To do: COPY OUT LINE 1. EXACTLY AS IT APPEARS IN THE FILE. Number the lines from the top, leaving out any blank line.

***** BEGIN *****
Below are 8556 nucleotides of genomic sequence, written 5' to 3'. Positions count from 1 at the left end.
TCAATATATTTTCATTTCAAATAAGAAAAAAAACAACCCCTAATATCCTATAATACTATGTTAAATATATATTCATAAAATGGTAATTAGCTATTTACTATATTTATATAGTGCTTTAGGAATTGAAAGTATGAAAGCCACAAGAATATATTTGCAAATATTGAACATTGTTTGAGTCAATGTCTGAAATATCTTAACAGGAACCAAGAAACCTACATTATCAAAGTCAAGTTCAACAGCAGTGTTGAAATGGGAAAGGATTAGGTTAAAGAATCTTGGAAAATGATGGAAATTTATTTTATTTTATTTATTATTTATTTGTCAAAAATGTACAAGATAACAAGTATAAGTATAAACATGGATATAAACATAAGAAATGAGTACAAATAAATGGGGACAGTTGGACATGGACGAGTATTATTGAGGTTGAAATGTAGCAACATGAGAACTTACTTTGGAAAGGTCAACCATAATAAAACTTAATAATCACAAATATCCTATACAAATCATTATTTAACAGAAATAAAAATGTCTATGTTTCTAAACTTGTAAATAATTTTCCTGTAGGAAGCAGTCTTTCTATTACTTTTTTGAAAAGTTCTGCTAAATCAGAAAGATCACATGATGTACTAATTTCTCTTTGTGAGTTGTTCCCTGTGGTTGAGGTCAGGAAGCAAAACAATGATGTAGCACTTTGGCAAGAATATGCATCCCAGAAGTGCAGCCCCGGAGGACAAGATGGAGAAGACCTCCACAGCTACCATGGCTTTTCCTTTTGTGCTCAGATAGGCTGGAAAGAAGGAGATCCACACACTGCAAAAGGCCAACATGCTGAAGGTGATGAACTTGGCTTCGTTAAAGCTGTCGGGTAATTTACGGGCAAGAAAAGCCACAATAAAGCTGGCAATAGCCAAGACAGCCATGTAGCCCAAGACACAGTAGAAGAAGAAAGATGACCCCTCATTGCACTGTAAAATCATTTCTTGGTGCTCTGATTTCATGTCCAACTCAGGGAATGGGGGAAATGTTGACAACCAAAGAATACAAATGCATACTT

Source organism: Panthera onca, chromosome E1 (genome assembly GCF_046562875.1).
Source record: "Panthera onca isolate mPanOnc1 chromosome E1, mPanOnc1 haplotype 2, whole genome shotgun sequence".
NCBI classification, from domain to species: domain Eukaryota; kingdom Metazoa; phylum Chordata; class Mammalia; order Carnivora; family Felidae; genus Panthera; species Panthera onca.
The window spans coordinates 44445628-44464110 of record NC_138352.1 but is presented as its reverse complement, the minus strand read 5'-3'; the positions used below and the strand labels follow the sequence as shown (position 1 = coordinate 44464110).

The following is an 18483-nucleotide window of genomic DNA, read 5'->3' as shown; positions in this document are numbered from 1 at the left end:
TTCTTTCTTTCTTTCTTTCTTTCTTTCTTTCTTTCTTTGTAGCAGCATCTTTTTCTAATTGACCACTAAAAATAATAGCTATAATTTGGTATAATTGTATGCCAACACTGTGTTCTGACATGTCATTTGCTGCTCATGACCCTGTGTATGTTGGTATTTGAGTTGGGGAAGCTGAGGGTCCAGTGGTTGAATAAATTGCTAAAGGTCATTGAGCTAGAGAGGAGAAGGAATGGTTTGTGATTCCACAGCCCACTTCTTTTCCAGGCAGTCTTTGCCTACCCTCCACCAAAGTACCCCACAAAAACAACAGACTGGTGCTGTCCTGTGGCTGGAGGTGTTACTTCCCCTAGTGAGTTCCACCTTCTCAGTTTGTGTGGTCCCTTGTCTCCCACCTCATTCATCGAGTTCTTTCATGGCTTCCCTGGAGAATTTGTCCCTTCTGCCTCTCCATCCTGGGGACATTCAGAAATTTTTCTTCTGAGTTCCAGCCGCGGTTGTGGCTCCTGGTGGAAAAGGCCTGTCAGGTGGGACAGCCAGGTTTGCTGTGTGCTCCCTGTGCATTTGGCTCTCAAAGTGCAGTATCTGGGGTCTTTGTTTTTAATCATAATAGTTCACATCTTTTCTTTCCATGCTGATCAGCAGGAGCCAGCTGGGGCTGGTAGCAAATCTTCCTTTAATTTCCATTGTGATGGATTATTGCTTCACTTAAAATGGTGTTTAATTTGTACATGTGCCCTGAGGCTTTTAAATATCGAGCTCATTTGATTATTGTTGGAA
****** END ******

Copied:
Below are 8556 nucleotides of genomic sequence, written 5' to 3'. Positions count from 1 at the left end.